Editorial Feature

Alcohol Sensor Made from Graphene-Based Thin-Films

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Chemical sensors, of varying composition, are used across a wide range of industries to detect changes within a physical environment. Of the various compositions, graphene sensors have surged of late, and in many areas- biosensors, pressure sensors, gas and humidity sensors, to name a few

Now, an international effort, composed of Researchers from Saudi Arabia, China and the US, have developed a graphene-bacterial cellulose nanofiber (GC/BCN) hybrid sensor to detect alcohol (ethanol) with great efficiency.

The demand for sensors has exponentially increased in recent years are now employed in the automobile, aerospace, safety, indoor air quality, environmental control, food, industrial production and medical sectors. Despite sensor research being established, there is still a demand for new and improved sensors across the varying industries.

Graphene sensors are always being developed, with new devices coming out that sense a different type of molecule. Even though the applications of graphene sensors are widespread, they all come back to one central application- flexible electronics, which is often (but not always) the device type that graphene sensors adopt, independent of the application.

There are many advantages to using graphene in sensing applications. Aside from its excellent properties of a large surface area, high electrical conductivity, high thermal conductivity (through the sheets, not along them) high flexibility, charge carrier properties, optical transmittance and ease of compositing, graphene also possess many cavities on its surface, which allows for molecules to be  easily adhered to the sheet- this can often increase the efficiency of adsorption of a molecule to the graphene sheet and is the most common sensing mechanism for graphene sensors.

The international team of Researchers have developed a composite thin film composed of graphene and bacterial cellulose nanofibers. In this composite material, the bacterial cellulose nanofibres act as the host and the graphene as the filler material. Due to its excellent conductive properties, graphene does not require the addition of a conductive filler material, unlike many composites. The Researchers constructed the composite using a combination of wet chemical, blending, sonication (Cole-Parmer), centrifugal (Centrifuge 5810, Eppendorf), dialysis and sputtering (Equipment Support Co) methods.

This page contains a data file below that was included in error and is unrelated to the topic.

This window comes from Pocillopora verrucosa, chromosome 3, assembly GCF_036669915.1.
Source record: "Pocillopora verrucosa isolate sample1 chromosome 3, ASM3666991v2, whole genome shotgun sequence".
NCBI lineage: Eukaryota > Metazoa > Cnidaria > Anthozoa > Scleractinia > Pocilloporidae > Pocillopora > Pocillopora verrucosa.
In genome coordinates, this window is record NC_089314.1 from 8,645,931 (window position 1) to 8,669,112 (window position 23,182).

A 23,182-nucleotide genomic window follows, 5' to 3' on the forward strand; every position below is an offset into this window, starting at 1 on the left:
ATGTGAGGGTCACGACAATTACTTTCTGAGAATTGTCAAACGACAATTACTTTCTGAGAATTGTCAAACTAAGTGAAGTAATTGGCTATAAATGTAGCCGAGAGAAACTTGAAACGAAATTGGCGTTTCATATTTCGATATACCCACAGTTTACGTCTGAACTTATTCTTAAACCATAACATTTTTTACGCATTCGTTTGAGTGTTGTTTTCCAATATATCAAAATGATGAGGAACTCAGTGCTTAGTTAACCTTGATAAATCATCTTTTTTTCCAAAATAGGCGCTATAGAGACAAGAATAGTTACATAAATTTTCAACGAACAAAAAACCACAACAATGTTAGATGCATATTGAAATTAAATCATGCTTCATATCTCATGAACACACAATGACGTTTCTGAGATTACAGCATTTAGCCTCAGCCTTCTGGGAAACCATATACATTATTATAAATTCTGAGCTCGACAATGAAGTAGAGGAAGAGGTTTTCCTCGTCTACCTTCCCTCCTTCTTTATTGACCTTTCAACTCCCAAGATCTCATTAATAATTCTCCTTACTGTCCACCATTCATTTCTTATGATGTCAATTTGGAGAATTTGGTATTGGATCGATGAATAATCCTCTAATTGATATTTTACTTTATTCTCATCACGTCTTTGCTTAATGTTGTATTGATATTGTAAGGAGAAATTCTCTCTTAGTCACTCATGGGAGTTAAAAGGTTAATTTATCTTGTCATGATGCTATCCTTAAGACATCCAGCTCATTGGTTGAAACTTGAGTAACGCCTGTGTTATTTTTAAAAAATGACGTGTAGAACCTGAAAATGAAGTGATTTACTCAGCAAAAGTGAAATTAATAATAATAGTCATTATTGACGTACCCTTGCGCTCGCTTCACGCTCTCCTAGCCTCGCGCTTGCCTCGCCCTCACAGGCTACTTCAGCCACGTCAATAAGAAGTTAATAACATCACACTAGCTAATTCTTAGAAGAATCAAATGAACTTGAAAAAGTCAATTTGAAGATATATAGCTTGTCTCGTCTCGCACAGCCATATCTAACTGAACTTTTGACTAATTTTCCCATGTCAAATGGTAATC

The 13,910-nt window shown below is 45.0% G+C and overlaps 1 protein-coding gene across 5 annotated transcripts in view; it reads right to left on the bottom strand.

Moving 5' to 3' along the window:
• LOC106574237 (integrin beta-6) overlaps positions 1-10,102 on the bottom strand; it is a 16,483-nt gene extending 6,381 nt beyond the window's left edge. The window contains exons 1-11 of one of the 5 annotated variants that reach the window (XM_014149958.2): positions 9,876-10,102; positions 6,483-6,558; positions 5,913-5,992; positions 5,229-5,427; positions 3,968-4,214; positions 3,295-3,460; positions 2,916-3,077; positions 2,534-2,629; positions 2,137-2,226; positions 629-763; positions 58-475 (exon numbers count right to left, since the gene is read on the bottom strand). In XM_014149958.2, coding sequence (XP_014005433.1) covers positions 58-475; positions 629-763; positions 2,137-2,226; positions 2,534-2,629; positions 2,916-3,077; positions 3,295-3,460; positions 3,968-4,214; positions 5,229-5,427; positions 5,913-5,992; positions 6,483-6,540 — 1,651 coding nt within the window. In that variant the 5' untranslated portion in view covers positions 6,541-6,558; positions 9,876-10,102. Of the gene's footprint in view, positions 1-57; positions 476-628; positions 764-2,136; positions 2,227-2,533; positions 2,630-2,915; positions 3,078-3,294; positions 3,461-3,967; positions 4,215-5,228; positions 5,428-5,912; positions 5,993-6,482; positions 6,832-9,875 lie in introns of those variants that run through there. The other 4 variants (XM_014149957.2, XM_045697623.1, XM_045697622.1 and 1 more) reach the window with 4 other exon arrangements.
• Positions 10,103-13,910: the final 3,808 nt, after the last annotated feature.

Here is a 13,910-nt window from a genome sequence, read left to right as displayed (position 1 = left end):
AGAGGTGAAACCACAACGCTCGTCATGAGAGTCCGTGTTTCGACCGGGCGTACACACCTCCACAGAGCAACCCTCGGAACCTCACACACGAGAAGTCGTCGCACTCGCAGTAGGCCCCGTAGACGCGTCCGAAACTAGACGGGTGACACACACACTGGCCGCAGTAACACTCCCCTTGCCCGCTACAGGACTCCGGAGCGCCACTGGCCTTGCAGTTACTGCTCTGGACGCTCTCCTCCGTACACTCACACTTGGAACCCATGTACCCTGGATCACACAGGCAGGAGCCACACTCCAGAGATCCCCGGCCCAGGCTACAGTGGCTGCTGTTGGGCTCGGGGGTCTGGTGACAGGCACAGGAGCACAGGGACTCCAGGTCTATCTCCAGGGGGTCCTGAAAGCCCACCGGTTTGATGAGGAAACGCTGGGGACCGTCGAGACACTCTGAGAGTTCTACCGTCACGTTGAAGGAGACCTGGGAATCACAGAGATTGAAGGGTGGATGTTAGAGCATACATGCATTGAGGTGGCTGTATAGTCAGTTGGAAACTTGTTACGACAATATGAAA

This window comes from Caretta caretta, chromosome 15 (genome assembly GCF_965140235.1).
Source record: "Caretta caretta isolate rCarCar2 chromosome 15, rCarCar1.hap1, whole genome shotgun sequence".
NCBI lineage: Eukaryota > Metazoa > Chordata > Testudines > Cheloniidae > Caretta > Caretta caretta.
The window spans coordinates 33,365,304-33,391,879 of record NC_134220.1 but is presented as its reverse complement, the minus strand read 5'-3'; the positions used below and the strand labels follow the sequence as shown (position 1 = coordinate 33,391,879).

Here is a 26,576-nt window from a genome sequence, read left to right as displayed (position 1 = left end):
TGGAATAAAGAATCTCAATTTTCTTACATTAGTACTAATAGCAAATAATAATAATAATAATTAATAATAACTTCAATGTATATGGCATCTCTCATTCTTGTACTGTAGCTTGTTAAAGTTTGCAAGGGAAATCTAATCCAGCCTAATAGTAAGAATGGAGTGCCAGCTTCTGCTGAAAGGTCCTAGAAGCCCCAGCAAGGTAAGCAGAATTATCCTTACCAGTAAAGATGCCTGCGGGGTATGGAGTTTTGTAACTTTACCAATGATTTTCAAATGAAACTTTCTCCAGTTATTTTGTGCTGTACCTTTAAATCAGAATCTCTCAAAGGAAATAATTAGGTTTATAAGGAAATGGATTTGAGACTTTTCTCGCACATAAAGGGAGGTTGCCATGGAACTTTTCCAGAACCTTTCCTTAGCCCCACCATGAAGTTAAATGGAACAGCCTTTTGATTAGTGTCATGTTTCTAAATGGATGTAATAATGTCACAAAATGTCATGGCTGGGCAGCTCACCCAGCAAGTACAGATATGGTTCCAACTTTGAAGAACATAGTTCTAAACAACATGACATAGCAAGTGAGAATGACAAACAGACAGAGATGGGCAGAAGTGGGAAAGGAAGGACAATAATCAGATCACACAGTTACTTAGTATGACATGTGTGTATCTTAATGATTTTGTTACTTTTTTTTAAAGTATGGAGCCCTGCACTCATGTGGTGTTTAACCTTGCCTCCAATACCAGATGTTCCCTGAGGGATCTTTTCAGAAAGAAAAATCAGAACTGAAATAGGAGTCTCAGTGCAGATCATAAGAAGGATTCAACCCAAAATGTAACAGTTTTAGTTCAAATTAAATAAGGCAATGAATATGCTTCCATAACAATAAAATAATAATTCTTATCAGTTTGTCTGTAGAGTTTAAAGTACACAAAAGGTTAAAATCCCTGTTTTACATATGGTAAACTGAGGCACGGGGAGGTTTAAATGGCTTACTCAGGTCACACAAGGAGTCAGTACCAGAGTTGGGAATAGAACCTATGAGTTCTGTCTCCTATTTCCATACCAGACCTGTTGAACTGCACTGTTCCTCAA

The Researchers characterized the samples through transmission electron microscopy (TEM, Tecnai Twin, FEI), Fourier transform-infrared (FTIR) spectroscopy (Nicolet iS10, Thermoscientific Inc.), Ultraviolet-visible (UV-vis) spectroscopy (Cary100 ConC, Agilent Technologies), profilometry (DEKTAK*8 profilometer, Veeco).

The sheet resistance was measured on a CMT-SR2000N four-probe system (Materials Development Corporation); surface tensions were measured using Kruss K100 tensiometer; and the electrical resistance was calculated using a U1281A True RMS Multimeter (Keysight).

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The produced thin sensor was flexible, transparent, highly sensitive and possessed an excellent alcohol recognition performance. Electrical tests in different liquid environments were performed, with remarkable results. The sensor exhibited an ultrahigh sensitivity of up to 12400% in the presence of pure vapor-phase ethanol compared to a 920% sensitivity in a pure water medium.

The sensitivity for vapor-phase ethanol was orders of magnitude higher than using just graphene- which only exhibited a 21% to pure ethanol. The intelligent sensor was also able to distinguish between liquid-phase ethanol, vapor-phase ethanol and water, and produced a readout as a function of electrical signals within the electronic device.

The sensor also exhibited fast response and recovery times, and usage across a wide range of ethanol concentrations- between 10% and 100% ethanol concentration. The excellent sensing properties of the device over graphene alone has been attributed to the improved wettability of the bacterial cellulose nanofibers and ionisation of the liquids- ethanol cannot be ionized, so the concentration of charge carriers in the composite did not increase. This led to the absorbed ethanol molecules producing insulating regions in the conductive framework, allowing it to be sensed easier, thus, producing a high sensitivity.

The Researchers have produced a facile, green and low-cost route for the assembly of ethanol-sensing devices with the potential to be implemented across a wide range of applications and industries. Such versatility will lend itself toward commercial viability in the future.

Sources and Further Reading

  • “Alcohol Recognition by Flexible, Transparent and Highly Sensitive Graphene-Based Thin-Film Sensors”- Xu X., Scientific Report, 2017, DOI:10.1038/s41598-017-04636-2

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Liam Critchley

Written by

Liam Critchley

Liam Critchley is a writer and journalist who specializes in Chemistry and Nanotechnology, with a MChem in Chemistry and Nanotechnology and M.Sc. Research in Chemical Engineering.


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